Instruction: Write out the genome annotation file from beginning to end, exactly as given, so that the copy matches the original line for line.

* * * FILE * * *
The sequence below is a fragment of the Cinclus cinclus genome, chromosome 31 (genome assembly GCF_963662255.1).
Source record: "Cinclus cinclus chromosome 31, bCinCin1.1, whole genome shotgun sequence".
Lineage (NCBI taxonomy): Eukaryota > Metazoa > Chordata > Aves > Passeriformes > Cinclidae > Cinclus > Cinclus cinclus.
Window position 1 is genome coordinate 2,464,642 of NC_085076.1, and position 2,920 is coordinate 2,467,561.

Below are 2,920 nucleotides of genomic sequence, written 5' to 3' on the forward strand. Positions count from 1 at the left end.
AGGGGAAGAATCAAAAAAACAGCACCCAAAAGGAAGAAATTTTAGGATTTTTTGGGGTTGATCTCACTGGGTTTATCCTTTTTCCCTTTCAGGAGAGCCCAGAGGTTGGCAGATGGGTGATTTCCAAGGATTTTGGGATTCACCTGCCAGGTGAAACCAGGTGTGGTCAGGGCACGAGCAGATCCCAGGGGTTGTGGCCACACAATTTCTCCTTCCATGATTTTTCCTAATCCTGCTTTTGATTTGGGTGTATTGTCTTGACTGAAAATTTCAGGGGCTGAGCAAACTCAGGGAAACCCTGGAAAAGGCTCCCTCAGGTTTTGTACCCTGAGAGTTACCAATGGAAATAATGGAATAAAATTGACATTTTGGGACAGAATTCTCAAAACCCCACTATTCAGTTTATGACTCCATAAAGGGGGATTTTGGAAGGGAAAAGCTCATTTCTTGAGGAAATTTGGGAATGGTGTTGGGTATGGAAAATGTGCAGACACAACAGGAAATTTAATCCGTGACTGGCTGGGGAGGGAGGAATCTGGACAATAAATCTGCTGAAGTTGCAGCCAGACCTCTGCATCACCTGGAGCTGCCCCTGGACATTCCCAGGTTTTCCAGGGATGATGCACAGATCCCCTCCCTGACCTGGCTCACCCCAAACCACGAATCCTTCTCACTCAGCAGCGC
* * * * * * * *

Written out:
The sequence below is a fragment of the Cinclus cinclus genome, chromosome 31 (genome assembly GCF_963662255.1).
Source record: "Cinclus cinclus chromosome 31, bCinCin1.1, whole genome shotgun sequence".
Lineage (NCBI taxonomy): Eukaryota > Metazoa > Chordata > Aves > Passeriformes > Cinclidae > Cinclus > Cinclus cinclus.
Window position 1 is genome coordinate 2,464,642 of NC_085076.1, and position 2,920 is coordinate 2,467,561.

Below are 2,920 nucleotides of genomic sequence, written 5' to 3' on the forward strand. Positions count from 1 at the left end.
AGGGGAAGAATCAAAAAAACAGCACCCAAAAGGAAGAAATTTTAGGATTTTTTGGGGTTGATCTCACTGGGTTTATCCTTTTTCCCTTTCAGGAGAGCCCAGAGGTTGGCAGATGGGTGATTTCCAAGGATTTTGGGATTCACCTGCCAGGTGAAACCAGGTGTGGTCAGGGCACGAGCAGATCCCAGGGGTTGTGGCCACACAATTTCTCCTTCCATGATTTTTCCTAATCCTGCTTTTGATTTGGGTGTATTGTCTTGACTGAAAATTTCAGGGGCTGAGCAAACTCAGGGAAACCCTGGAAAAGGCTCCCTCAGGTTTTGTACCCTGAGAGTTACCAATGGAAATAATGGAATAAAATTGACATTTTGGGACAGAATTCTCAAAACCCCACTATTCAGTTTATGACTCCATAAAGGGGGATTTTGGAAGGGAAAAGCTCATTTCTTGAGGAAATTTGGGAATGGTGTTGGGTATGGAAAATGTGCAGACACAACAGGAAATTTAATCCGTGACTGGCTGGGGAGGGAGGAATCTGGACAATAAATCTGCTGAAGTTGCAGCCAGACCTCTGCATCACCTGGAGCTGCCCCTGGACATTCCCAGGTTTTCCAGGGATGATGCACAGATCCCCTCCCTGACCTGGCTCACCCCAAACCACGAATCCTTCTCACTCAGCAGCGC